1886. this afternoon, and there were sixteen ladies present. (T.S.R. 56. 2 P.M. 77. S.S. 65.)
May 27. Thursday. This has been a day memorable for a sad accident to the Dr. This morn his team was standing harnessed before the granary (Duchess in the buggy) when something frightened the man and she ran away, overturning the buggy completely. Dog Towzer stopped her in the yard, and when they had righted the buggy, they thought no damage had been done to it. The whip and harness were broken. Fortunately no one was in the buggy, and no one got hurt. Dr. took the broken harness to one of the shops and got it repaired, and though the man was still trembling from fright and excitement, he jumped in and rode off. He met Mr. Pygall somewhere, and invited him to ride with him, which he did, and they went out in the pasture together. But they were not so safe as they supposed. The fastening to one of the thills was somehow broken so that the thill dropped down and the mare ran away again, overturned the buggy and threw both men out. She then ran into town and men stopped her and went to find the men. Mr. Pygall had a hurt on his head which stunned him a little, but from which he soon recovered, but they found Dr. upon the ground and unable to rise. He had fallen with his whole weight upon the end of his back in such a way as a almost to paralyze him. He has not been able to use his arms since he got that hurt in March last, enough to put on or take off vests or coats, and now he cannot use his legs. The first we at home knew of the accident, some men came bringing him into the house in their arms and laid him upon his bed, attended by Dr. Foote and Thompson. Upon examination they think no bones are broken, but the bruise is very serious He is almost entirely helpless, and has to have some one with him constantly. Howard will stay with him tonight, and Eunice has gone to stay with Low. Have received letters from Ada and Ida. Both went to the graduation exercises in San Jose, expecting their classes to have re-unions.
1886. It is just ten years since Ada graduated, and out of the thirtyeight who were members of her class, only eight came to the re-union. Where were the thirty? Some have died, some gone to other States, and some who it seemed might have come, apparently did not feel interest enough. Mary (Peckham) Pillot, the Salutatorian of the class entertained them very handsomely at her own house, and they had a pleasant time. Ada only stayed just that one day and night, and Ida had already been and gone home, so they did not meet after all. Poor little Winnie seems so sick that Ada hardly felt justified in taking her at all. She left Weldon at home. Ida attended the Graduation exercises. Fiftyfive graduated. Ida's class, after all, had no re-union, at the end of five years, as only a very small part of the thirtytwo were present. Ida said it made her feel sad to see how very few of her teachers and schoolmates remembered her. The case of the suit brought against Prof. Allen for expelling Miss Nixon (I think that was her name) so long ago appealed to the Supreme Court, was decided against Prof. Allen as before, and the costs, amounting to about $3000. (I think) must be paid by him. So the pupils and graduates of the school, with the teachers, have concocted a plan to help him, unknown to Prof. Allen. Appeals have been sent to all the graduates, as for as possible, to aid in this, and all our children have responded by sending funds. Other personal friends also will help, and we hope the sum will be made up to him. (T.S.R. 51. 2 P.M. 79. S.S. 65.)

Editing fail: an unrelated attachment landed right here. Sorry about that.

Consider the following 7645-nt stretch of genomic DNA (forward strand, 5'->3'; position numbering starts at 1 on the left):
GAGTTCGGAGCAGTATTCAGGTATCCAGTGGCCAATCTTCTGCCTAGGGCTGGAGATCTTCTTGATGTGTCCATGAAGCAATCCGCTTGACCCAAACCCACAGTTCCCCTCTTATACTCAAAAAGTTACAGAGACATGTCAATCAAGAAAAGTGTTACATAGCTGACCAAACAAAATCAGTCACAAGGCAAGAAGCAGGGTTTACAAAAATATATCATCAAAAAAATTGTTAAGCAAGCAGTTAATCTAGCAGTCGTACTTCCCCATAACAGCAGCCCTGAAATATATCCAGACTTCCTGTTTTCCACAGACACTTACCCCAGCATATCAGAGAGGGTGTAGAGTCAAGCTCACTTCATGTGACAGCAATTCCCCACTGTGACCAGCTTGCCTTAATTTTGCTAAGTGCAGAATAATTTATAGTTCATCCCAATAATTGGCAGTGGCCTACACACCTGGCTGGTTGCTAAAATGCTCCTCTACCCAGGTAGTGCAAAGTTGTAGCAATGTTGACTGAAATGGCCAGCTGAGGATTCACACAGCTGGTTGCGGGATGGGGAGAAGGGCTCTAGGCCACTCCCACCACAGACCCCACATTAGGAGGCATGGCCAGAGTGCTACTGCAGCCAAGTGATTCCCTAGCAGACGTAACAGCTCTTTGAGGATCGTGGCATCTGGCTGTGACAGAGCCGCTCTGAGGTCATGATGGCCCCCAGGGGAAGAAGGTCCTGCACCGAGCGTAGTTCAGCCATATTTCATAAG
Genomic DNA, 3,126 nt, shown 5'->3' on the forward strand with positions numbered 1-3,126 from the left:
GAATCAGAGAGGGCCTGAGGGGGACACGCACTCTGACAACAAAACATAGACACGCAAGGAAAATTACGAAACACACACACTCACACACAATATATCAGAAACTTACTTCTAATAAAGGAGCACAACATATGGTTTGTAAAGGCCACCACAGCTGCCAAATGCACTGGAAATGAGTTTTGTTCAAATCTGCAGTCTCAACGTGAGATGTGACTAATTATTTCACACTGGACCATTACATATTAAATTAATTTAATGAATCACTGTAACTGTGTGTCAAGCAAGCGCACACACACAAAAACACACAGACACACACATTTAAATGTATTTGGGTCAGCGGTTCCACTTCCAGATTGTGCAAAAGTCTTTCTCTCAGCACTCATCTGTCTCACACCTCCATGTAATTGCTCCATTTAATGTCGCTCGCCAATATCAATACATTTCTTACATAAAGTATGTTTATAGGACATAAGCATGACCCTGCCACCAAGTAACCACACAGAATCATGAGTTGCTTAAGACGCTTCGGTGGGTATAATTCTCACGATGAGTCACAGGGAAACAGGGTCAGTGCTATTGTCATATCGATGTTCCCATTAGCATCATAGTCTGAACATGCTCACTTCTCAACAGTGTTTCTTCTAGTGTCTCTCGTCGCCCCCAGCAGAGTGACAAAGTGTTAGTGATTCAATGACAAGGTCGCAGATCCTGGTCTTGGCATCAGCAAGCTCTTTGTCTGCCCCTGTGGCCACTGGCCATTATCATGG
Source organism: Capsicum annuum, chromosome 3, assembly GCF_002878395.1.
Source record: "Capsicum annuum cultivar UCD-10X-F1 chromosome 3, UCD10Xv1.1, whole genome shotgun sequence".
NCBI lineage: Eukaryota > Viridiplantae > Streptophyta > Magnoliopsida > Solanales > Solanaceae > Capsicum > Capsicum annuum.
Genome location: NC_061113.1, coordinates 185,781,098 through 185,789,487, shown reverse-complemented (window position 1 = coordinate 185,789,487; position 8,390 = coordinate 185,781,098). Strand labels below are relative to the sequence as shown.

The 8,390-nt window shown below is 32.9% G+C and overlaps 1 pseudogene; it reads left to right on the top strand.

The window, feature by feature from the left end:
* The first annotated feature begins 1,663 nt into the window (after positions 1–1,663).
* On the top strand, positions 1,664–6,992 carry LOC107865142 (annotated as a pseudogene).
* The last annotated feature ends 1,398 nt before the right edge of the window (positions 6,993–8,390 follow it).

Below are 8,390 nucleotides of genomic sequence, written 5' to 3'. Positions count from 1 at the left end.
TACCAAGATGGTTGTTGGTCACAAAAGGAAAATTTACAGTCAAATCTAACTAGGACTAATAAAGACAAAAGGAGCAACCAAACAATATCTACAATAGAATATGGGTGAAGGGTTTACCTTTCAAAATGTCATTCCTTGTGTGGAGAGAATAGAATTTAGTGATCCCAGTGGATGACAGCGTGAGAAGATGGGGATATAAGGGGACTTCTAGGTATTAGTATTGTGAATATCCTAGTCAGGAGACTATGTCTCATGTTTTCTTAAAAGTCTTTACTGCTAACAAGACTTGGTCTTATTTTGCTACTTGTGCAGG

May 28. Friday. Have written to Ida and Horace. School closed for the summer today. Dr. is still in great pain, and can scarcely move. It is great exertion for me to go up and down the stairs, but I shall try to go down once a day to see him, for he thinks he cannot be brought up stairs. (T.S.R. 51. 2 P.M. 82. S.S. 65.)
May 29. Saturday. Have written to Ada. Willie is watching with his father, to relieve Luther and Howard. Someone has to be with him day and night, so when he is not teaching he will take his turn. (T.S.R. 55. 2 P.M. 78. S.S. 62.)
Original dimensions: 21 x 34 cm.
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Delia Locke, diaries, women, diarist, California, Locke-Hammond Family Papers, Lockeford, CA, Dean Jewett Locke, rural life, rural California, 19th Century, church, temperance organizations, Mokelumne River Ladies' Sewing Circle, temperature recordings, journal